United States District Court, D. Maryland, Southern Division
J. Hazel United States District Judge.
March 4, 2016, Petitioner Anthony Tremell Chase filed the
instant 28 U.S.C. § 2254 habeas corpus application
attacking his 1993 convictions. ECF No. 1. On May 2, 2016,
Respondents filed an Answer which solely addresses the
timeliness of Chase's application. ECF No. 3. Chase was
advised of his opportunity to file a reply, ECF No. 4, and he
has now done so. ECF No. 7. For the foregoing reasons,
Chase's Petition for Writ of Habeas Corpus is denied.
was convicted by the Circuit Court for Prince George's
County, Maryland of first degree murder, kidnapping, and
armed robbery of Mary Bernice Edelen, and the attempted first
degree murder and kidnapping of Angela Annette Edelen. Chase
was also convicted of burglary, unlawful use of a handgun,
and related offenses. ECF No. 1; ECF No. 1 -1; ECF No. 3-1.
On May 28, 1993, Chase was sentenced to life without parole
plus a consecutive 70 years imprisonment. Id.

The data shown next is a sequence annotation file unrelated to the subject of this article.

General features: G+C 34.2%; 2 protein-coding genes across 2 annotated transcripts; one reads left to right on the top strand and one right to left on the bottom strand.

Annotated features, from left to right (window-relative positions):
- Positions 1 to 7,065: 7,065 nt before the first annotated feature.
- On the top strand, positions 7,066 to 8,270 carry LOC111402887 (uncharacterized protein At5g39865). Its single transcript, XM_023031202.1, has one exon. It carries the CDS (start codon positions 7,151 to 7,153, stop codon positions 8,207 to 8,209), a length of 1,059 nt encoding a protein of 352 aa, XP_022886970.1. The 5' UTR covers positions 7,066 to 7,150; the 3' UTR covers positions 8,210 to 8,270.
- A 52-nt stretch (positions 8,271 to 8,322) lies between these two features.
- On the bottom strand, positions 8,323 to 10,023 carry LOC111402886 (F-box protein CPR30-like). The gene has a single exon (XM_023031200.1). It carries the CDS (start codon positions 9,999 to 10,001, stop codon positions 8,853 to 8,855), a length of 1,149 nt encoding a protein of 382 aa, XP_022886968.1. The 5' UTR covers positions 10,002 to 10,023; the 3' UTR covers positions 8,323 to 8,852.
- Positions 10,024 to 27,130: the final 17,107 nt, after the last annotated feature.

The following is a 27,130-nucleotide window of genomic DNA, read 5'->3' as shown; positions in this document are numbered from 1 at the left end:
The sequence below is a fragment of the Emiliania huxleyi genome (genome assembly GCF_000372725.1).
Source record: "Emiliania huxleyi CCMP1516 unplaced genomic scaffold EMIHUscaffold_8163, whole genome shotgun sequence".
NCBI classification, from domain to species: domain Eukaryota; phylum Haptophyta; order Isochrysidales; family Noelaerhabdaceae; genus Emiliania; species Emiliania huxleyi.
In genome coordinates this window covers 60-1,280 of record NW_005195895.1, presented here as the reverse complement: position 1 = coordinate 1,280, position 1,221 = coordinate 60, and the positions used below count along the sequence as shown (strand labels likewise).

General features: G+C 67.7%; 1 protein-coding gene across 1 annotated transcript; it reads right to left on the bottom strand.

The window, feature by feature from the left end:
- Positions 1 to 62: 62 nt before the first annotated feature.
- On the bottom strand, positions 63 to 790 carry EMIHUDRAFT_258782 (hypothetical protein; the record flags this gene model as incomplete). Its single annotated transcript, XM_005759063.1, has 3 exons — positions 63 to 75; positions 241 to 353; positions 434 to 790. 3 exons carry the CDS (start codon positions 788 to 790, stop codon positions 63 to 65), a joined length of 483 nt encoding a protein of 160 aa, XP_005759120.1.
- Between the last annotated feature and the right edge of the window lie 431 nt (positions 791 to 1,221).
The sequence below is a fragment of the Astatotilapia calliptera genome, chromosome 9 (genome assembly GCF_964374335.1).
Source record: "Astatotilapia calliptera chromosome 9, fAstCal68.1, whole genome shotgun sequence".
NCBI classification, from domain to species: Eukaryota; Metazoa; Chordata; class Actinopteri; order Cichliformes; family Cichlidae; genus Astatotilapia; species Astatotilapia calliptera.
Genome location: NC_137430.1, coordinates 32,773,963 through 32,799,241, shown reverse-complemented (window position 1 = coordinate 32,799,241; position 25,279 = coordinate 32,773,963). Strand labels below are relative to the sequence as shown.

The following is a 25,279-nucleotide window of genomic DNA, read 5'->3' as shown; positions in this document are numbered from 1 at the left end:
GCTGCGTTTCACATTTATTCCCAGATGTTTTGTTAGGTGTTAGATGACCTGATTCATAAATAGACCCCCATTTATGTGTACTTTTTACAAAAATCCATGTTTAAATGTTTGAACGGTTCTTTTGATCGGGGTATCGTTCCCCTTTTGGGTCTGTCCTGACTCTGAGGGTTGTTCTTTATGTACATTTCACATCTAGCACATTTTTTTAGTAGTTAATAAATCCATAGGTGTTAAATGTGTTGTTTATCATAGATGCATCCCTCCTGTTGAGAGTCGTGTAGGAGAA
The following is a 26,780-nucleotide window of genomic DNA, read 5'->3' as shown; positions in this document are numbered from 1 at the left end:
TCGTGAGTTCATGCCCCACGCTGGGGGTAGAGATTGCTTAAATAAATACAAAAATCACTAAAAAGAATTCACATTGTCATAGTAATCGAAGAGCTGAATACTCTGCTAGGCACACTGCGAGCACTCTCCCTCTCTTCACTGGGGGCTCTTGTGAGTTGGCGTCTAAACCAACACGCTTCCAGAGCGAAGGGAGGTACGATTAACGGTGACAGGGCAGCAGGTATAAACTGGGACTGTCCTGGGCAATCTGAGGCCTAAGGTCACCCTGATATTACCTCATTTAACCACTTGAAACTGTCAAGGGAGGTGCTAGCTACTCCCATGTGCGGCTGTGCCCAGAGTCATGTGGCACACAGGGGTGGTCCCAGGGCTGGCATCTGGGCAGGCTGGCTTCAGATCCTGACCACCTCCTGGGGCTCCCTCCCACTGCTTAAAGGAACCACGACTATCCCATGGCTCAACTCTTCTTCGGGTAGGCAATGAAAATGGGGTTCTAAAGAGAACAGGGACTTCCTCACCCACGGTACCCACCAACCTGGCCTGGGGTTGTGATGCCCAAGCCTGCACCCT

noted a timely appeal. ECF No. 3-1 at 9. The Court of
Special Appeals of Maryland, in an unreported opinion filed
on July 13, 1994, upheld Chase's conviction. ECF No. 1;
ECF No. 3-1 at 12. The court issued its mandate on August 12,
1994. ECF No. 3-1 at 12. Chase did not seek further review of
his conviction and sentence. Chase's judgment of
conviction thus became final in 1994. On January 17, 1997,
Chase filed a petition for postconviction relief in the
Circuit Court for Prince George's County, which he
withdrew on September 24, 1997. ECF No. 3-1. He filed another
petition for post-conviction relief on October 24, 1997,
which he withdrew on October 16, 1998. Id.
February 11, 2005, Chase filed another petition for
post-conviction relief. As a result of these proceedings, on
November 30, 2005, he was granted the opportunity to file a
belated motion for reconsideration of sentence. ECF No. 1; ECF
No. 3-1. The petition was denied in all other respects.
Id. Chase filed an application for leave to appeal
the denial of post-conviction relief which was denied on
April 18, 2006. Id. The court issued its mandate on
May 23, 2006. Id. On January 29, 2014, Chase moved
to reopen the closed post-conviction proceedings. The motion
was denied on August 1, 2014. ECF No. 3-1. Chase's
application for leave to appeal the denial of the motion to
reopen was denied on December 22, 2015; the court issued its